Jump to content

Archived

This topic is now archived and is closed to further replies.

sneskid

quick questions

Recommended Posts

1: Is Zend informed when a PHP file is updated or does it check the file every time someone accesses it?

2: What happens to scripts that are already running if their source PHP file is updated?

3: What happens to scripts that include another php file, and then the included file's source php gets updated? Can the script "re-include" that file again while running?

Share this post


Link to post
Share on other sites
Are you sure you understand how php works?

PHP is processed server side. Data is only sent to the browser after processing or until you break off from the php script.

Your script is not processing indefinitely. Everytime a script runs it loads all the includes called for it.

Share this post


Link to post
Share on other sites
[!--quoteo(post=364667:date=Apr 13 2006, 11:27 PM:name=jworisek)--][div class=\'quotetop\']QUOTE(jworisek @ Apr 13 2006, 11:27 PM) [snapback]364667[/snapback][/div][div class=\'quotemain\'][!--quotec--]
Are you sure you understand how php works?

PHP is processed server side. Data is only sent to the browser after processing or until you break off from the php script.

Your script is not processing indefinitely. Everytime a script runs it loads all the includes called for it.
[/quote]

I know the scripts don't run indefinately. They do what they do and then they stop. I'm just curious how the engine checks if a source file was updated, and how this effects scripts already running that were based on those source files.

if I have a file test.php and it has
<? php echo "one" ?>
when I go to it ill just see 1 on my browser window

If I update the file to be
<? php echo "two" ?>
and I go to it i should see 2 on my browser window, but sometimes this change takes a few seconds to happen.

I wanna know how PHP handles these updates.

Share this post


Link to post
Share on other sites
PHP isn't compiled code, so it doesn't need to check for updates. Files will run regardless of their last updates, the Processor doesn't care about updates.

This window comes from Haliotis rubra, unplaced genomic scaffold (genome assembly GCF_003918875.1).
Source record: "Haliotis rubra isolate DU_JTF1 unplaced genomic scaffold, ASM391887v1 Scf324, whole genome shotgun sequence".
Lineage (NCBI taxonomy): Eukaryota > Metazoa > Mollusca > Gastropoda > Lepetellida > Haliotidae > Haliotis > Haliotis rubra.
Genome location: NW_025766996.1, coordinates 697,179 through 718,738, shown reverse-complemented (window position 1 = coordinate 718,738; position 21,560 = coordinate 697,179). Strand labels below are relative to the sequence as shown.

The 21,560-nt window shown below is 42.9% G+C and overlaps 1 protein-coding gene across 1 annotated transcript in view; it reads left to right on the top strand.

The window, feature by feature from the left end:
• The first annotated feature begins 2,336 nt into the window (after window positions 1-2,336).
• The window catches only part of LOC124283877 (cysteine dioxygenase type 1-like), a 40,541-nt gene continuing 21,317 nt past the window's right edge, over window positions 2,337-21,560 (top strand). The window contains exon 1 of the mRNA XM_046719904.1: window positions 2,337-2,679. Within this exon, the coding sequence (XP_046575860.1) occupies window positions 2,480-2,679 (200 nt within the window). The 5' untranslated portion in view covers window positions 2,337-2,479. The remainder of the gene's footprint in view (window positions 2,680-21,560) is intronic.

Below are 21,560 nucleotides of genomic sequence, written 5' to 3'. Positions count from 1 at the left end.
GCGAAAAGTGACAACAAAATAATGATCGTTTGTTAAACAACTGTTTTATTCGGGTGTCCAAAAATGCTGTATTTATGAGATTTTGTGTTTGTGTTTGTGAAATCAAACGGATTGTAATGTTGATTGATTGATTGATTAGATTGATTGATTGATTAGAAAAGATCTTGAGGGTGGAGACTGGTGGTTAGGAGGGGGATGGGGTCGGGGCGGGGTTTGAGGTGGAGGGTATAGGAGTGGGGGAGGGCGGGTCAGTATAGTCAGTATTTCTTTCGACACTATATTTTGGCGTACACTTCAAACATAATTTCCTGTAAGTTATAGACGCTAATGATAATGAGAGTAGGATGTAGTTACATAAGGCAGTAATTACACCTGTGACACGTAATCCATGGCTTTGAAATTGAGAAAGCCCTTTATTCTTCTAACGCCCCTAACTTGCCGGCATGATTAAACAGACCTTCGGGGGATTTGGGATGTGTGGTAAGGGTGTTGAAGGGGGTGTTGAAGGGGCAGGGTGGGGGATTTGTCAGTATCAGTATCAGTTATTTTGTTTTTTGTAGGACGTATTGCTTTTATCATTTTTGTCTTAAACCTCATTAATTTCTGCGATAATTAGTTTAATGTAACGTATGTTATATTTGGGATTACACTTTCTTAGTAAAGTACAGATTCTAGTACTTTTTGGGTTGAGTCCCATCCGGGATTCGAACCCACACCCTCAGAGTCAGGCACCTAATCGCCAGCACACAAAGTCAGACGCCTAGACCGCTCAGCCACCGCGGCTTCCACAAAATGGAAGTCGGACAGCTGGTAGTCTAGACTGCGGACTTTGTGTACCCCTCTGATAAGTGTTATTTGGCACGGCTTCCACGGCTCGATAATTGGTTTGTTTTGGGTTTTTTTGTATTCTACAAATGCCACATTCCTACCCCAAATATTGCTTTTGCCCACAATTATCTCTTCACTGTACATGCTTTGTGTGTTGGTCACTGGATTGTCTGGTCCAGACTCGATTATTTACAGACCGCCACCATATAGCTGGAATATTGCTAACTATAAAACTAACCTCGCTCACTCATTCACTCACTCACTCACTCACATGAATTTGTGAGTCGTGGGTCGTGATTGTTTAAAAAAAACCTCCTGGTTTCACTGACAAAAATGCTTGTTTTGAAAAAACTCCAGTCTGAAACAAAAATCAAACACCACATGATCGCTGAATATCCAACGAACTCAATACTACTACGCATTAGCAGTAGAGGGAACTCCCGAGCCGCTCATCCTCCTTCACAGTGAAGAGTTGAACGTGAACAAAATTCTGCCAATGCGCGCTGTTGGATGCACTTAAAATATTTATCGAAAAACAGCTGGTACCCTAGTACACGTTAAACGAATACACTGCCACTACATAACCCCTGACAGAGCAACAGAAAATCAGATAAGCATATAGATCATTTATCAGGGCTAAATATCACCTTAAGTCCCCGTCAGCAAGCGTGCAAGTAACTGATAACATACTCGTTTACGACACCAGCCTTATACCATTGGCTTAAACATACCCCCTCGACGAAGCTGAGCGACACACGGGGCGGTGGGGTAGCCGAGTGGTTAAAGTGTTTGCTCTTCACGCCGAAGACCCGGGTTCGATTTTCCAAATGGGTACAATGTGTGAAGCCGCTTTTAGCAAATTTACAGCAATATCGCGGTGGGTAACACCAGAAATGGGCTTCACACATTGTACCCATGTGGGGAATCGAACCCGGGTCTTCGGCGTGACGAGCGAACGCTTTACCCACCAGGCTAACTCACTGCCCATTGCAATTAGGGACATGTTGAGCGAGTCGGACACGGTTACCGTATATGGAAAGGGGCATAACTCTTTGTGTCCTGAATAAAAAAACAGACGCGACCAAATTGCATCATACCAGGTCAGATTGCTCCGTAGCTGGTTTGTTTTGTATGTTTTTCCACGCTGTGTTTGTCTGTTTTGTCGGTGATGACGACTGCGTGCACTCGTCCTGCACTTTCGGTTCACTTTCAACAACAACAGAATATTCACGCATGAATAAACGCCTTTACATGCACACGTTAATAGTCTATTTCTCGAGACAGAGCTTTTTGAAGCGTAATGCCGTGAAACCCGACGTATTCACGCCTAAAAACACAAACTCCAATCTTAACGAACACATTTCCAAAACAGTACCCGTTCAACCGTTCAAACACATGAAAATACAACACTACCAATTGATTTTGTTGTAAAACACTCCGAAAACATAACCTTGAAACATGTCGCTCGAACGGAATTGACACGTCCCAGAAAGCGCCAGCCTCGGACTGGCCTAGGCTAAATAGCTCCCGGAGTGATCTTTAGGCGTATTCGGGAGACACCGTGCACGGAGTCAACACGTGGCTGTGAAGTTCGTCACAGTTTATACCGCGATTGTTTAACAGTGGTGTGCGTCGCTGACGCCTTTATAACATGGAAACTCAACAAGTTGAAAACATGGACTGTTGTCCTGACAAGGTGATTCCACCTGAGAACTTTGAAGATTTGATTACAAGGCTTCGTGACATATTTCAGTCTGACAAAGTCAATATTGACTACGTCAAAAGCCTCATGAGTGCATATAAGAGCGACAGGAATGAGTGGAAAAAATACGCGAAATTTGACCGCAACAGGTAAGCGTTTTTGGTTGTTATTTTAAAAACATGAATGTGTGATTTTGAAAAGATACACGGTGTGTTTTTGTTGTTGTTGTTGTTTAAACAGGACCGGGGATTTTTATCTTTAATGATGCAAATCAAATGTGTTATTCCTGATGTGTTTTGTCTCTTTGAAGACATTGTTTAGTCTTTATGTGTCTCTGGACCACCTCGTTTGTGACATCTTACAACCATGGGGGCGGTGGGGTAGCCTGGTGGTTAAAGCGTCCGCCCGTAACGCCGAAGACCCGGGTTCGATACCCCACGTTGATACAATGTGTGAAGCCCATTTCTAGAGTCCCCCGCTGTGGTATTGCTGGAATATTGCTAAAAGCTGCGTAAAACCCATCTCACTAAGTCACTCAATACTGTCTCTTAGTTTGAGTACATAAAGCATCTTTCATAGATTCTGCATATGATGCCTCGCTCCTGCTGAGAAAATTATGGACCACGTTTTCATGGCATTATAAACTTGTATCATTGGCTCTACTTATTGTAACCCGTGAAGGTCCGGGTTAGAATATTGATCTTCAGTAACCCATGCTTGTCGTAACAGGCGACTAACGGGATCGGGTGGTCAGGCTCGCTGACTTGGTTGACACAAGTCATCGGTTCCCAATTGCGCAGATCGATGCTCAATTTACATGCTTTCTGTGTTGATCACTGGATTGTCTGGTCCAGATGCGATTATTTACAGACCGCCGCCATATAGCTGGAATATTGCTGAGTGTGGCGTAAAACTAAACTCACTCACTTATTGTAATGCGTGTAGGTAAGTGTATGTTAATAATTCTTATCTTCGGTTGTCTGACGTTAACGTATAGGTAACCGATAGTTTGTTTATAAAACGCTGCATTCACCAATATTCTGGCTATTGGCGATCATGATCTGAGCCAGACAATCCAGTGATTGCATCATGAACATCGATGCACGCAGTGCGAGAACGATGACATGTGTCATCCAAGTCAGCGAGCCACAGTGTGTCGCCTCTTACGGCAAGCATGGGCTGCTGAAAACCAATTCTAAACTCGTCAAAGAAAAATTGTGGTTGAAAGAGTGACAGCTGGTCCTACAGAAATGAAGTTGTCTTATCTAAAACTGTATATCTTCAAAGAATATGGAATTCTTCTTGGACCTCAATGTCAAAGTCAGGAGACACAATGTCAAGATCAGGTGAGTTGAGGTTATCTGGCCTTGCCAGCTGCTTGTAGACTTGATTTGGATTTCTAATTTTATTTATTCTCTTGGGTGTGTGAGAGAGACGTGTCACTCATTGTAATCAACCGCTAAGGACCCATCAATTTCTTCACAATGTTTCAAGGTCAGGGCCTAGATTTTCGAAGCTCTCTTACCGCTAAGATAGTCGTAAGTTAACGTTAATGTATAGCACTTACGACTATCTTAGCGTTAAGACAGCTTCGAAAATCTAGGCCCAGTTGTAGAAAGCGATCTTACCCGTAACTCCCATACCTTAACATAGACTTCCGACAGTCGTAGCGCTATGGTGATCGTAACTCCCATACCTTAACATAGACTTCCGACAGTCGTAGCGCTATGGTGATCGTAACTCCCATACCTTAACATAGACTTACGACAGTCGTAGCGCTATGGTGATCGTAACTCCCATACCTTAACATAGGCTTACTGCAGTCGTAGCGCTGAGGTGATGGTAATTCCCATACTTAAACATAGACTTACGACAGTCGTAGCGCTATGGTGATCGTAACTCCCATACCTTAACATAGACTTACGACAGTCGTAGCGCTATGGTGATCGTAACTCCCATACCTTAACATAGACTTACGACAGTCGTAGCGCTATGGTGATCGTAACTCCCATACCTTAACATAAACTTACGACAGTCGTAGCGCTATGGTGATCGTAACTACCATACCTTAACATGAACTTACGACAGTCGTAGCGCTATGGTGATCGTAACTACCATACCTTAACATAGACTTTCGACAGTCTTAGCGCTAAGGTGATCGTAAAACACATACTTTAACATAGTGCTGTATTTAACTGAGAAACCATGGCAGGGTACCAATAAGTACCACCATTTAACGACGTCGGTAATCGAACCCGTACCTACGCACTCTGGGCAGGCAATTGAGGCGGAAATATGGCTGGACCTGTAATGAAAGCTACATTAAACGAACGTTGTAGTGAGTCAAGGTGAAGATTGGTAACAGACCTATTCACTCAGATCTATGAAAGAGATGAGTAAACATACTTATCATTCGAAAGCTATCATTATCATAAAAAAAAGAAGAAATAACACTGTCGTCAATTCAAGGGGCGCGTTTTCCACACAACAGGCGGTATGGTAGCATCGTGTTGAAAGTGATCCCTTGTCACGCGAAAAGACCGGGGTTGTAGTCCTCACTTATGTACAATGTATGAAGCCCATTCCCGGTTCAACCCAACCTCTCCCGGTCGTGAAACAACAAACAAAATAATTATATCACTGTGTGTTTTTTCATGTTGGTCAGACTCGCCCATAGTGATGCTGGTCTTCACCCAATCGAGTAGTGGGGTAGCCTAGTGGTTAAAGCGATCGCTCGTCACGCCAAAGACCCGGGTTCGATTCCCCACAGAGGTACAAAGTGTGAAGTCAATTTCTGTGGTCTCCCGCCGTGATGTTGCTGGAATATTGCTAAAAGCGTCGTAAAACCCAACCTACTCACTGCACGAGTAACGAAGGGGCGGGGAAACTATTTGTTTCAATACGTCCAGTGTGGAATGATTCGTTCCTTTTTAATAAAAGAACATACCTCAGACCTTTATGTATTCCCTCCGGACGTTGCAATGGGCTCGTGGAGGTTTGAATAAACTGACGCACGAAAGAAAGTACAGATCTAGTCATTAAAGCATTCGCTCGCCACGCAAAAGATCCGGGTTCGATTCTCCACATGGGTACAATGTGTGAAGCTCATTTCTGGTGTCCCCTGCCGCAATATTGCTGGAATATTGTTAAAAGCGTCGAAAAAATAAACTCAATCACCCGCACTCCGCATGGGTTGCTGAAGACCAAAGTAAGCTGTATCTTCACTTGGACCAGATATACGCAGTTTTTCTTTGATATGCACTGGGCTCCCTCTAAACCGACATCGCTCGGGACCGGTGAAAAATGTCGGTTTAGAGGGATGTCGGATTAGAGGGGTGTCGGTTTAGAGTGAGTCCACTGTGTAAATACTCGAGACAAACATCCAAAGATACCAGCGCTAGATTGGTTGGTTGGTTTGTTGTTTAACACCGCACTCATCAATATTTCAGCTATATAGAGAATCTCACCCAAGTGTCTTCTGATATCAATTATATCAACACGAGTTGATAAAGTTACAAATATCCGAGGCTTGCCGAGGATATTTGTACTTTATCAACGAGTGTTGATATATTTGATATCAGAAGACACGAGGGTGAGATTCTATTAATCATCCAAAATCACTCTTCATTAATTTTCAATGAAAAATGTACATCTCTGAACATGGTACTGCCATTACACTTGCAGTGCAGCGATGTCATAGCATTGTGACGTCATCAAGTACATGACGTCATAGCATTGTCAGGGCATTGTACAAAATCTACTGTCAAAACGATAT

The update taking a few seconds could just be your cache loading the file. You should do a CTRL+Refresh when you update the files as it'll grab the latest copy of the file from the server.

C

Share this post


Link to post
Share on other sites
I know PHP code isn't actualy compiled, was just using that to get the idea accross. PHP is an interpreted language.

So does the php engine just keep re-enterpreting the file every time someone accesses it? Reading the file from HD every time?

Share this post


Link to post
Share on other sites
yep, precisely.

Thats why its important to have well written code. Especially on big sites.

C

Share this post


Link to post
Share on other sites
ouchie

I was under the false impression the PHP engine keeps a "prepped&ready" copy of the script ready in memory... which would have been nice.

So then it would make sense to use short variable names and keep comments out of the final final draft.. right?

Share this post


Link to post
Share on other sites
You can write code that is kept in a cache, but thats outside of my knowledge. I know you can build cached templates using things like smarty (http://smarty.php.net)

Share this post


Link to post
Share on other sites
thanks, you've been of great help

I just have one more question, a bit of an odd scenario.

Say file A includes another file B
Then file A spaws some object from a class file B provided
Then file A alters file B (actually edits it on the HD)
Then file A includes file B yet again... is this allowed, or will it cause some error?

Share this post


Link to post
Share on other sites
hmmm, I have no idea.

I dont see why it wouldn't be permitted, providing the editting that takes place doesn't make a change to the way the files are called.... but, thats really a guess.

Share this post


Link to post
Share on other sites

×

Important Information

We have placed cookies on your device to help make this website better. You can adjust your cookie settings, otherwise we'll assume you're okay to continue.